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Acta Metall Sin  2019, Vol. 55 Issue (2): 291-298    DOI: 10.11900/0412.1961.2018.00182
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Molecular Dynamics Simulation of the Structure and Deformation Behavior of γ/α2 Interface in TiAl Alloys
Aidong TU1,2, Chunyu TENG3, Hao WANG1(), Dongsheng XU1, Yun FU3, Zhanyong REN3, Rui YANG1
1 Institute of Metal Research, Chinese Academy of Sciences, Shenyang 110016, China
2 School of Materials Science and Engineering, University of Science and Technology of China, Shenyang 110016, China
3 Laboratory of Fundamental Research, AVIC China Aero-Polytechnology Establishment, Beijing 100028, China
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Abstract  

TiAl alloys with γ-TiAl and α2-Ti3Al dual-phase lamellar structure possess not only excellent high temperature performance but also density only about half of traditional superalloys. Such lamellar structure largely determines the mechanical properties of TiAl alloys. However, there is still a lack of understanding on the atomic structure of lamella, as well as their influence on the mechanical behaviors. For this reason, molecular dynamics with an embedded-atom potential is employed to investigate the energies of both the coherent and semi-coherent γ/α2 interfaces. The interface coherency is found to depend on the thickness ratio of γ lamellae to α2 lamellae, and there exists a critical lamella thickness, below/above which the interface is coherent/semi-coherent. Tensile loading perpendicular to the lamella interface indicates that the yield strength of coherent interface is higher than that of semi-coherent interface and the crack nucleation behavior varies with the thickness ratio of γ lamellae to α2 lamellae. The plastic deformation occurs first in the γ region, forming Shockley partial dislocations and then crosses the γ/α2 interface via slip transfer, activating stacking faults on the pyramidal plane in the α2 region. In this process, the γ/α2 interface provides nucleation sites for subsequent dislocations and cracks.

Key words:  TiAl      interface      plastic deformation      mechanical behavior      molecular dynamics     
Received:  07 May 2018     
ZTFLH:  TG146.2  
Fund: Supported by National Key Research and Development Program of China (No.2016YFB0701304), National Natural Science Foundation of China (No.51671195), Aeronautical Science Foundation of China (No.20160292002), Youth Innovation Promotion Association of Chinese Academy of Sciences (No.2015151) and Special Project on Information Technology of Chinese Academy of Sciences (No.XXH13506-304)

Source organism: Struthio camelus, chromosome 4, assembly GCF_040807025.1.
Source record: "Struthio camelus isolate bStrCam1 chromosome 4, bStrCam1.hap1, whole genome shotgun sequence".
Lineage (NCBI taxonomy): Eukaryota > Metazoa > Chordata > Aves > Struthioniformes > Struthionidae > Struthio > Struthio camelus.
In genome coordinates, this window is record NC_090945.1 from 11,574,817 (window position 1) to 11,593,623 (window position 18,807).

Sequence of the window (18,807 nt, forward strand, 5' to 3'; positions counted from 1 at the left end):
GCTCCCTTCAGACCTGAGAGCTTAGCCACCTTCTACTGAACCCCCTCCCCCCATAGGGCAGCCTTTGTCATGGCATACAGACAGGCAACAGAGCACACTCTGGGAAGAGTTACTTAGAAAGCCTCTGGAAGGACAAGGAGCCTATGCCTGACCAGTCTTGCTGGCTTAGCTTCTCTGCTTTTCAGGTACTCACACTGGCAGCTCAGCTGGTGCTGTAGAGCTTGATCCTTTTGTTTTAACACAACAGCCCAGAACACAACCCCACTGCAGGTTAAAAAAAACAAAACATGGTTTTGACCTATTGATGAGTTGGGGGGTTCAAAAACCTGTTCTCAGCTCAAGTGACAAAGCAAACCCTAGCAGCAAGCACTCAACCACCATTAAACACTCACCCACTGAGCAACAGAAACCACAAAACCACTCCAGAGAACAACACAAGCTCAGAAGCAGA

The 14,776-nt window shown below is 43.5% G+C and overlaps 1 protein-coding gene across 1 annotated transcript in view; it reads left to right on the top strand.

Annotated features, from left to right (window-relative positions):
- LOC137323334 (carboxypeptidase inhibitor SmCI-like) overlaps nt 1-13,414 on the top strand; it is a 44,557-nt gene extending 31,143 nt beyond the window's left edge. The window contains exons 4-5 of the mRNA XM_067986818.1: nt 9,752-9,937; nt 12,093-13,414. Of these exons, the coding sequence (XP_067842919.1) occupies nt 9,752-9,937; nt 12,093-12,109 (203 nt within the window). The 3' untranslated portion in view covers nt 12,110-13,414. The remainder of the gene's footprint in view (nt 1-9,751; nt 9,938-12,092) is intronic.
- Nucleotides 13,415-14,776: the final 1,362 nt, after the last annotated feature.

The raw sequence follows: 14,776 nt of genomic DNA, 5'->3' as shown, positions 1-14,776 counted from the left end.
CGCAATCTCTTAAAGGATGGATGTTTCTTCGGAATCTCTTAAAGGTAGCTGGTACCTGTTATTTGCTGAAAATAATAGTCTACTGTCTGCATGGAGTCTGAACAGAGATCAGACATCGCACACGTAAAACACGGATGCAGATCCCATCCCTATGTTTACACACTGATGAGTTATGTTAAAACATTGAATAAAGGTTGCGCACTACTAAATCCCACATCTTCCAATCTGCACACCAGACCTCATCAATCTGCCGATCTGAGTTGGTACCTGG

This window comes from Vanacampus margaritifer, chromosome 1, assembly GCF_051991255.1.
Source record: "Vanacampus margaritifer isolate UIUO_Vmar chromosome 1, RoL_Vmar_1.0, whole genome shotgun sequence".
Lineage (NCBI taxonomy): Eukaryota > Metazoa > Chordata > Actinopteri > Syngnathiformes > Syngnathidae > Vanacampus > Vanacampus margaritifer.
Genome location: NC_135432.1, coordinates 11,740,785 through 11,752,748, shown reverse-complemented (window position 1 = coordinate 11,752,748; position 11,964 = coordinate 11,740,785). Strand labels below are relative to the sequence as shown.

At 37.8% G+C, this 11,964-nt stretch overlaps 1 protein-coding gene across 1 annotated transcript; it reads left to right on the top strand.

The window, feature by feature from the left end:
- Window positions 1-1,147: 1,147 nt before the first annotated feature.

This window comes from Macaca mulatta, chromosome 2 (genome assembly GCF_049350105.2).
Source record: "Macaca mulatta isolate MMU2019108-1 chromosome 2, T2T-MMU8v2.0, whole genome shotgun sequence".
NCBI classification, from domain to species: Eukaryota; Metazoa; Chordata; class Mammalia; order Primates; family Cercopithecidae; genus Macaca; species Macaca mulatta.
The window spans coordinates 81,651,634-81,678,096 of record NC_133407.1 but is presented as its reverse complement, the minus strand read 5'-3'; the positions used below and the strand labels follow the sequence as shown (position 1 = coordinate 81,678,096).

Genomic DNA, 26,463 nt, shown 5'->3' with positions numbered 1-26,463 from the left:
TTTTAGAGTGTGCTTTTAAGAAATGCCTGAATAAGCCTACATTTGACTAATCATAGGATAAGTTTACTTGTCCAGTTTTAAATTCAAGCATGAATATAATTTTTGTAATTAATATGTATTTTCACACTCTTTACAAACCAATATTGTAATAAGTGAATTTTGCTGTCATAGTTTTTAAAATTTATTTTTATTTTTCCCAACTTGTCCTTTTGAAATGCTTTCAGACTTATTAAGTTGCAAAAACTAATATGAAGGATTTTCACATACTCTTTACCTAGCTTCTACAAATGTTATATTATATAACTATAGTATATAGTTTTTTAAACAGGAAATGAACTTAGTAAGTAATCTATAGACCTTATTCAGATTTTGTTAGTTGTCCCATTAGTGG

Cite this article: 

Aidong TU, Chunyu TENG, Hao WANG, Dongsheng XU, Yun FU, Zhanyong REN, Rui YANG. Molecular Dynamics Simulation of the Structure and Deformation Behavior of γ/α2 Interface in TiAl Alloys. Acta Metall Sin, 2019, 55(2): 291-298.

URL: 

https://www.ams.org.cn/EN/10.11900/0412.1961.2018.00182     OR     https://www.ams.org.cn/EN/Y2019/V55/I2/291

Fig.1  Projections of atoms close to the two coherent interfaces along [110]γ or [112?0]α2 (a1, b1), projections of the two atomic layers close to γ/α2 interface along [111]γ or [0001]α2 (a2, b2), and generalized stacking fault energy surface along the interface (c) (M—metastable, S—stable)
Fig.2  Top view of γ/α2 semi-coherent interface (a) and projection of the two atomic layers close to the γ/α2 interface along [111]γ or [0001]α2 of the boxed zone in Fig.2a (b)
Fig.3  Total energy against the lamellar thickness of γ and α2 (a) and the relationship between the total energy and the lamellar thickness of α2 (b)
Fig.4  Thompson tetrahedron and some important deformation vectors (a), emission of Shockley partial dislocations from coherent (b) and semi-coherent interfaces, respectively (c), and slip transfer across the interface from γ to α2 and pyramidal plane stacking fault activated in α2 (inset) (d)
Fig.5  Atomic configurations of coherent interface during tensile deformation when the thickness ratios of γ to α2 are 1∶1 (a1~a3) and 2∶1 (b1~b3), respectively
Fig.6  Atomic configurations of semi-coherent interface during tensile deformation when the thickness ratios of γ to α2 are 1∶1 (a1, a2) and 2∶1 (b1, b2), respectively
Fig.7  Tensile stress-strain curves of coherent (a) and semi-coherent (b) interfaces with different lamella thicknesses
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